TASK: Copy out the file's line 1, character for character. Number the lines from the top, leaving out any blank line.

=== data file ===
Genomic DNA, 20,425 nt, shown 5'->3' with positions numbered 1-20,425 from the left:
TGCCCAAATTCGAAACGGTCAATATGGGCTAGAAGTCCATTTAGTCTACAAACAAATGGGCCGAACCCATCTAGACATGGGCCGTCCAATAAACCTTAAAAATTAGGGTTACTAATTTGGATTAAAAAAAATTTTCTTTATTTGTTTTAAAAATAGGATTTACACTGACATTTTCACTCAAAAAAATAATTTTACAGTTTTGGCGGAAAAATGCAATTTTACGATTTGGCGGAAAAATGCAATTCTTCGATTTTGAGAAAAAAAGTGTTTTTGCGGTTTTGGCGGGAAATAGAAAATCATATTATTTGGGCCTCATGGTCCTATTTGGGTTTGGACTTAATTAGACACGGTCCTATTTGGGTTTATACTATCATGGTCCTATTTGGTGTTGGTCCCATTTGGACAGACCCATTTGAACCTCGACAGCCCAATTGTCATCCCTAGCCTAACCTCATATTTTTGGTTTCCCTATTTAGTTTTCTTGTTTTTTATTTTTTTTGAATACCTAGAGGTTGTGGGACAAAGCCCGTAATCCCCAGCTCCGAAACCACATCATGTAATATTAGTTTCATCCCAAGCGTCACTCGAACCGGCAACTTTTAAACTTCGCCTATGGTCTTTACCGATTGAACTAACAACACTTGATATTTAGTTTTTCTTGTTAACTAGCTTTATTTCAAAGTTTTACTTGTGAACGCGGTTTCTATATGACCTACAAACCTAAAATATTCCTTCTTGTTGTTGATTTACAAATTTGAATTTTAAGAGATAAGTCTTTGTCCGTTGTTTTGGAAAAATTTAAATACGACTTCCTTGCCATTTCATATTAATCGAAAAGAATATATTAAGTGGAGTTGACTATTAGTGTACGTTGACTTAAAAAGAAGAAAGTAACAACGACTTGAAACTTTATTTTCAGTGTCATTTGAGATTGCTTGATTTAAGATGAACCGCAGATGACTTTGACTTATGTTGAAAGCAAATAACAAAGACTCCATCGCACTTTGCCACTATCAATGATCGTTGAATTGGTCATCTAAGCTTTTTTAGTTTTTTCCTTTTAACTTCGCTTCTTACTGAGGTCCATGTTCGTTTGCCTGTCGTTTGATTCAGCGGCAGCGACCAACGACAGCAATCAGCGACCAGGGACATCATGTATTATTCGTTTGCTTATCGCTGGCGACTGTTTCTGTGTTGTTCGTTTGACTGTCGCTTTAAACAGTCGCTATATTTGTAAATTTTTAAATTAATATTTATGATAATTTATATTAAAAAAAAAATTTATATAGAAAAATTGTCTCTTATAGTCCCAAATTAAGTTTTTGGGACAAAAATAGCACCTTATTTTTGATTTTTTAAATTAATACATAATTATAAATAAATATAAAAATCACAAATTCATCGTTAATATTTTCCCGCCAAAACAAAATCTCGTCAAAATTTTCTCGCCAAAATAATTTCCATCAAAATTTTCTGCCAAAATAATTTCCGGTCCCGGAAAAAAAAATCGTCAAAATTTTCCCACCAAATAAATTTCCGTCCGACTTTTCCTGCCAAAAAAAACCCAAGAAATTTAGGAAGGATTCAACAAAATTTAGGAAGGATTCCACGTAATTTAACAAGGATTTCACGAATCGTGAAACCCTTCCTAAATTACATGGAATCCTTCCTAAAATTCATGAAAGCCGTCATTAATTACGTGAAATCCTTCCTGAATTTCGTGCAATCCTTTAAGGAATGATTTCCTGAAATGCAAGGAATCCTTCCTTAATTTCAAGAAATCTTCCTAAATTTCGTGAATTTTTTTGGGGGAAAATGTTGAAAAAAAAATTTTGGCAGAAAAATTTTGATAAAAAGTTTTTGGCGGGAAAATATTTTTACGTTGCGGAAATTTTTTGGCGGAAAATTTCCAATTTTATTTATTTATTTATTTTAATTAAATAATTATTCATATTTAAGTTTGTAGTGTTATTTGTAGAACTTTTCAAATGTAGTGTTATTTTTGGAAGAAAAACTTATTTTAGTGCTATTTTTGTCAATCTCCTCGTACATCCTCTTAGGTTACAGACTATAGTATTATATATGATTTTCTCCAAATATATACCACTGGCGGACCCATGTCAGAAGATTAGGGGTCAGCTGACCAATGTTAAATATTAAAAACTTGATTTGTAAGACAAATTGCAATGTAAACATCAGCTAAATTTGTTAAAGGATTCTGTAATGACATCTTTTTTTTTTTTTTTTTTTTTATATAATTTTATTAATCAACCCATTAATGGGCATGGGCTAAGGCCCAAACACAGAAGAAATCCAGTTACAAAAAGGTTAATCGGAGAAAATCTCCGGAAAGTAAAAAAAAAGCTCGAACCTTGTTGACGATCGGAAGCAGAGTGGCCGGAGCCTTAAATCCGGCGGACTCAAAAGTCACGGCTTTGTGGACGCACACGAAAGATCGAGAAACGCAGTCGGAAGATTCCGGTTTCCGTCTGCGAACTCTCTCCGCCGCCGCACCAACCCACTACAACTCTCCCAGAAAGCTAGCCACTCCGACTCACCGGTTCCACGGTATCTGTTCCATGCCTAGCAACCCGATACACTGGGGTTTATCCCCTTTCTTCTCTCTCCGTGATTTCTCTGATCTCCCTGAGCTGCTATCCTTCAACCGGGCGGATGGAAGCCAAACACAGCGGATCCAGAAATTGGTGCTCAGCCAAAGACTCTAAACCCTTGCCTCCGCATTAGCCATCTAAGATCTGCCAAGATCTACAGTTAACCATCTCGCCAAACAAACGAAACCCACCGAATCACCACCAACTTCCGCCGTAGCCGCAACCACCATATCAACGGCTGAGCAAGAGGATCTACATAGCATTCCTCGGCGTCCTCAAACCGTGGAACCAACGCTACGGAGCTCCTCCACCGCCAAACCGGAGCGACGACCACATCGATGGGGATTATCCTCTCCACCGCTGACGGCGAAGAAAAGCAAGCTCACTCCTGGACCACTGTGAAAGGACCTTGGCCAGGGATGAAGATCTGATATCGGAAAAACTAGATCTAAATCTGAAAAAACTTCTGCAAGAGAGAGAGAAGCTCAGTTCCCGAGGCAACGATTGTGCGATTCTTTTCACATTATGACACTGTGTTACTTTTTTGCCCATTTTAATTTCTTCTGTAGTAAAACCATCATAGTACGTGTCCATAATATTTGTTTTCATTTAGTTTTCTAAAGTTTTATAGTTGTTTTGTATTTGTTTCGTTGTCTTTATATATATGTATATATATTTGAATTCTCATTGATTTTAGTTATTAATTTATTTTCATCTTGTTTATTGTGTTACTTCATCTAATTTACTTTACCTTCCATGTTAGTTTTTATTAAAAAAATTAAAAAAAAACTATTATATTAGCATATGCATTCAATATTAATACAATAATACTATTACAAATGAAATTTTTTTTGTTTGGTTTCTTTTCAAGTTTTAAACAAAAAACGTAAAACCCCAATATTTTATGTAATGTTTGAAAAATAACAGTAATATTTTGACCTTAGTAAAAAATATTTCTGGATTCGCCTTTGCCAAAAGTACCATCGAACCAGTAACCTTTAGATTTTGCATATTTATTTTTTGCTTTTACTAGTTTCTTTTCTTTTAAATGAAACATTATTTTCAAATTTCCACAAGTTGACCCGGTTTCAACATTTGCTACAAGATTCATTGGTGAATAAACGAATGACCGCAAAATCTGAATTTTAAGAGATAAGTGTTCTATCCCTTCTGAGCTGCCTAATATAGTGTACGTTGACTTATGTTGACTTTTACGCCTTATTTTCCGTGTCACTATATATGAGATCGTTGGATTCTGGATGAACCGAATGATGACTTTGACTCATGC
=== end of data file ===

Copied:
Genomic DNA, 20,425 nt, shown 5'->3' with positions numbered 1-20,425 from the left: